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    Description

    Ultimately, the quest of ecohydrology (or hydroecology) is to apply fundamental knowledge from hydrology, ecology, atmospheric science, and related disciplines to solve real world problems involving biological systems and hydrologic cycles. Achieving this goal requires sharing information across disciplines, and this chapter is structured toward that end. Our aim is to present current ecological concepts concerning the ways that the structure and function of forest vegetation influence hydrologic processes. To cover this topic in a single chapter, we emphasize some aspects of the interactions between forest trees and hydrology, especially transpiration, over others, such as moisture interception by forest canopies. Other important topics are not covered at all, such as the influence of forest trees and the myriad flora and fauna associated with them on soil hydraulic properties, and root channels as preferential water flow paths in soils. Research is needed to develop a broader conceptual understanding of these belowground processes, especially over long time periods.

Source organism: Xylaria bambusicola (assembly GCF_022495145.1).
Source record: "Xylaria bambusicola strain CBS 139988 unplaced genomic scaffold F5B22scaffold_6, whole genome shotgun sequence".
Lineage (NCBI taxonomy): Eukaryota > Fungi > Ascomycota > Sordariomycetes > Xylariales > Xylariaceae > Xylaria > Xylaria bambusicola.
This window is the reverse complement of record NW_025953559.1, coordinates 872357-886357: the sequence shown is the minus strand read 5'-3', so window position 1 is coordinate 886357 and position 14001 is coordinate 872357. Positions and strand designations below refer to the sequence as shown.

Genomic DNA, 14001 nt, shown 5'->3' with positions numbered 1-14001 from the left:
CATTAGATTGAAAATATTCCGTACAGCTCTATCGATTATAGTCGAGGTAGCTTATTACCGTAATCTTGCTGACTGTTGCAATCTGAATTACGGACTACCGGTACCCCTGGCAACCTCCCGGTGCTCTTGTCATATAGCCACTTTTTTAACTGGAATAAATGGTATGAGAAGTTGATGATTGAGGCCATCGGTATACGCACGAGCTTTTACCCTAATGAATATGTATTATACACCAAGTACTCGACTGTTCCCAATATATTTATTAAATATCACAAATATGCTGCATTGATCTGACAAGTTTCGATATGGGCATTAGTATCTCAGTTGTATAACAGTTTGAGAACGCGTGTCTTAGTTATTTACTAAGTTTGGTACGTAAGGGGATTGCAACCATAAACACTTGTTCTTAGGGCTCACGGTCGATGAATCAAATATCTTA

Publication Notes

    • You may send email to pnw_pnwpubs@fs.fed.us to request a hard copy of this publication.
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    • This article was written and prepared by U.S. Government employees on official time, and is therefore in the public domain.

    Citation

    Bond, Barbara J.; Meinzer, Frederick C.; Brooks, J. Renee. 2007. How trees influence the hydrological cycle in forest ecosystems. In: Wood, Paul J; Hannah, David M; Sadler, Jonathan, eds. Hydroecology and ecohydrology: past, present and future. John Wiley & Sons. Ltd.: 7-35

    Keywords

    Evaporation, ecohydrology, hydroecology, transpiration.

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https://www.fs.usda.gov/treesearch/pubs/33098